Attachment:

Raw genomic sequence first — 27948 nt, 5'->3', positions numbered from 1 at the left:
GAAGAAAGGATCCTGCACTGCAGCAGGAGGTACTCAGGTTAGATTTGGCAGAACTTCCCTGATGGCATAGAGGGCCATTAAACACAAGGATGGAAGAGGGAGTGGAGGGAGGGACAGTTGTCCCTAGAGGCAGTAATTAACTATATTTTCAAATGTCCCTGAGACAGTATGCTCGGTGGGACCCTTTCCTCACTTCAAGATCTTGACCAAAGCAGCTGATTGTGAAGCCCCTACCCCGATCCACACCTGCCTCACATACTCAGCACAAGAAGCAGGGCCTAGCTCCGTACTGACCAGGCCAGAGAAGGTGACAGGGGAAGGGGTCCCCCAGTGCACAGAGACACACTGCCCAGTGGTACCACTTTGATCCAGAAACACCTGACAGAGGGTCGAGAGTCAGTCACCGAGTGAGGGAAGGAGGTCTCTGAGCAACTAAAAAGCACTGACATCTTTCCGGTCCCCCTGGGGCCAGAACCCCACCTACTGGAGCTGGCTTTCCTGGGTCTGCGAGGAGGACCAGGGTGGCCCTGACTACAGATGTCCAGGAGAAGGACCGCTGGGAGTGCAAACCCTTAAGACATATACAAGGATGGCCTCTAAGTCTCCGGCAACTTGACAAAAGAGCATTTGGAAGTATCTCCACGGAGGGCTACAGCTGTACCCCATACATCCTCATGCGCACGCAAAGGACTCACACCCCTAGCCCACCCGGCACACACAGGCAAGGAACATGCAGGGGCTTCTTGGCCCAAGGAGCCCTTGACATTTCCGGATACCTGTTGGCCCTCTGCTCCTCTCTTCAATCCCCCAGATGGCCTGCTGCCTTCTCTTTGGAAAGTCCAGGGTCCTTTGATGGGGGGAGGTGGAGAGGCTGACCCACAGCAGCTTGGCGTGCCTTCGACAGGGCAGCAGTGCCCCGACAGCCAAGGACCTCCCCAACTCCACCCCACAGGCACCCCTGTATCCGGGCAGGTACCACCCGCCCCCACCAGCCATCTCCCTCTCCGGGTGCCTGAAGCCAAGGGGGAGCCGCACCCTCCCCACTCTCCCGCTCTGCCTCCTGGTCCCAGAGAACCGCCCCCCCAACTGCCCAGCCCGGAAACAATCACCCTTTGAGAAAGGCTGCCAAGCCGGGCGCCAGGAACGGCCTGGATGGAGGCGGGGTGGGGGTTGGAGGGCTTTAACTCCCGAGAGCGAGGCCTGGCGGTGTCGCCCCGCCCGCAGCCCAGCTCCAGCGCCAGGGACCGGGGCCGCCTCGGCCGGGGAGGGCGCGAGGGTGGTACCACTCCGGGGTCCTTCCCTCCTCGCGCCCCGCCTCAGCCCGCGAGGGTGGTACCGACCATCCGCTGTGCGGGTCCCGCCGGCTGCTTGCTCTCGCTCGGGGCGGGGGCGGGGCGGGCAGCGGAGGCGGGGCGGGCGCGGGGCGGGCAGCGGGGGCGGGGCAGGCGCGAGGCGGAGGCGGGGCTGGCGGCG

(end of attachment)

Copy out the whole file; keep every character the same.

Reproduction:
Raw genomic sequence first — 27948 nt, 5'->3', positions numbered from 1 at the left:
GAAGAAAGGATCCTGCACTGCAGCAGGAGGTACTCAGGTTAGATTTGGCAGAACTTCCCTGATGGCATAGAGGGCCATTAAACACAAGGATGGAAGAGGGAGTGGAGGGAGGGACAGTTGTCCCTAGAGGCAGTAATTAACTATATTTTCAAATGTCCCTGAGACAGTATGCTCGGTGGGACCCTTTCCTCACTTCAAGATCTTGACCAAAGCAGCTGATTGTGAAGCCCCTACCCCGATCCACACCTGCCTCACATACTCAGCACAAGAAGCAGGGCCTAGCTCCGTACTGACCAGGCCAGAGAAGGTGACAGGGGAAGGGGTCCCCCAGTGCACAGAGACACACTGCCCAGTGGTACCACTTTGATCCAGAAACACCTGACAGAGGGTCGAGAGTCAGTCACCGAGTGAGGGAAGGAGGTCTCTGAGCAACTAAAAAGCACTGACATCTTTCCGGTCCCCCTGGGGCCAGAACCCCACCTACTGGAGCTGGCTTTCCTGGGTCTGCGAGGAGGACCAGGGTGGCCCTGACTACAGATGTCCAGGAGAAGGACCGCTGGGAGTGCAAACCCTTAAGACATATACAAGGATGGCCTCTAAGTCTCCGGCAACTTGACAAAAGAGCATTTGGAAGTATCTCCACGGAGGGCTACAGCTGTACCCCATACATCCTCATGCGCACGCAAAGGACTCACACCCCTAGCCCACCCGGCACACACAGGCAAGGAACATGCAGGGGCTTCTTGGCCCAAGGAGCCCTTGACATTTCCGGATACCTGTTGGCCCTCTGCTCCTCTCTTCAATCCCCCAGATGGCCTGCTGCCTTCTCTTTGGAAAGTCCAGGGTCCTTTGATGGGGGGAGGTGGAGAGGCTGACCCACAGCAGCTTGGCGTGCCTTCGACAGGGCAGCAGTGCCCCGACAGCCAAGGACCTCCCCAACTCCACCCCACAGGCACCCCTGTATCCGGGCAGGTACCACCCGCCCCCACCAGCCATCTCCCTCTCCGGGTGCCTGAAGCCAAGGGGGAGCCGCACCCTCCCCACTCTCCCGCTCTGCCTCCTGGTCCCAGAGAACCGCCCCCCCAACTGCCCAGCCCGGAAACAATCACCCTTTGAGAAAGGCTGCCAAGCCGGGCGCCAGGAACGGCCTGGATGGAGGCGGGGTGGGGGTTGGAGGGCTTTAACTCCCGAGAGCGAGGCCTGGCGGTGTCGCCCCGCCCGCAGCCCAGCTCCAGCGCCAGGGACCGGGGCCGCCTCGGCCGGGGAGGGCGCGAGGGTGGTACCACTCCGGGGTCCTTCCCTCCTCGCGCCCCGCCTCAGCCCGCGAGGGTGGTACCGACCATCCGCTGTGCGGGTCCCGCCGGCTGCTTGCTCTCGCTCGGGGCGGGGGCGGGGCGGGCAGCGGAGGCGGGGCGGGCGCGGGGCGGGCAGCGGGGGCGGGGCAGGCGCGAGGCGGAGGCGGGGCTGGCGGCG